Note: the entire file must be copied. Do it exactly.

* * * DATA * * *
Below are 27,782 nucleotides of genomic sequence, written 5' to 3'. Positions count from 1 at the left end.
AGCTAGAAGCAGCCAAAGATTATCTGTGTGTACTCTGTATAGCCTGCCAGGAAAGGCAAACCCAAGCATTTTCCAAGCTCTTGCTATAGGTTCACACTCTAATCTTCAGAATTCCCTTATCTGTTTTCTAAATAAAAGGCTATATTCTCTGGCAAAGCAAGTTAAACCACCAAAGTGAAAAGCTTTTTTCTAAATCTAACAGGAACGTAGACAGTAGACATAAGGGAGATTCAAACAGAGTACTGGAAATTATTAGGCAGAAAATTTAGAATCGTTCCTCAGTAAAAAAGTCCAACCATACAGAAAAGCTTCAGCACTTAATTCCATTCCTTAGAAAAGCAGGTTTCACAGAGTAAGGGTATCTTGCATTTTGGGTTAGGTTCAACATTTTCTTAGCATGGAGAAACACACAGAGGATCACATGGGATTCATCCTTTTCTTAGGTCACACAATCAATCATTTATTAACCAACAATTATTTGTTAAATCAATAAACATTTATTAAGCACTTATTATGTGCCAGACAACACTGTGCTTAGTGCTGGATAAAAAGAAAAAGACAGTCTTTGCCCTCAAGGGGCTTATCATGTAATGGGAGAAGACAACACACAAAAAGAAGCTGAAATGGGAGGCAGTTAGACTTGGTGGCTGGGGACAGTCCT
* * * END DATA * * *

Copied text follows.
Below are 27,782 nucleotides of genomic sequence, written 5' to 3'. Positions count from 1 at the left end.
AGCTAGAAGCAGCCAAAGATTATCTGTGTGTACTCTGTATAGCCTGCCAGGAAAGGCAAACCCAAGCATTTTCCAAGCTCTTGCTATAGGTTCACACTCTAATCTTCAGAATTCCCTTATCTGTTTTCTAAATAAAAGGCTATATTCTCTGGCAAAGCAAGTTAAACCACCAAAGTGAAAAGCTTTTTTCTAAATCTAACAGGAACGTAGACAGTAGACATAAGGGAGATTCAAACAGAGTACTGGAAATTATTAGGCAGAAAATTTAGAATCGTTCCTCAGTAAAAAAGTCCAACCATACAGAAAAGCTTCAGCACTTAATTCCATTCCTTAGAAAAGCAGGTTTCACAGAGTAAGGGTATCTTGCATTTTGGGTTAGGTTCAACATTTTCTTAGCATGGAGAAACACACAGAGGATCACATGGGATTCATCCTTTTCTTAGGTCACACAATCAATCATTTATTAACCAACAATTATTTGTTAAATCAATAAACATTTATTAAGCACTTATTATGTGCCAGACAACACTGTGCTTAGTGCTGGATAAAAAGAAAAAGACAGTCTTTGCCCTCAAGGGGCTTATCATGTAATGGGAGAAGACAACACACAAAAAGAAGCTGAAATGGGAGGCAGTTAGACTTGGTGGCTGGGGACAGTCCT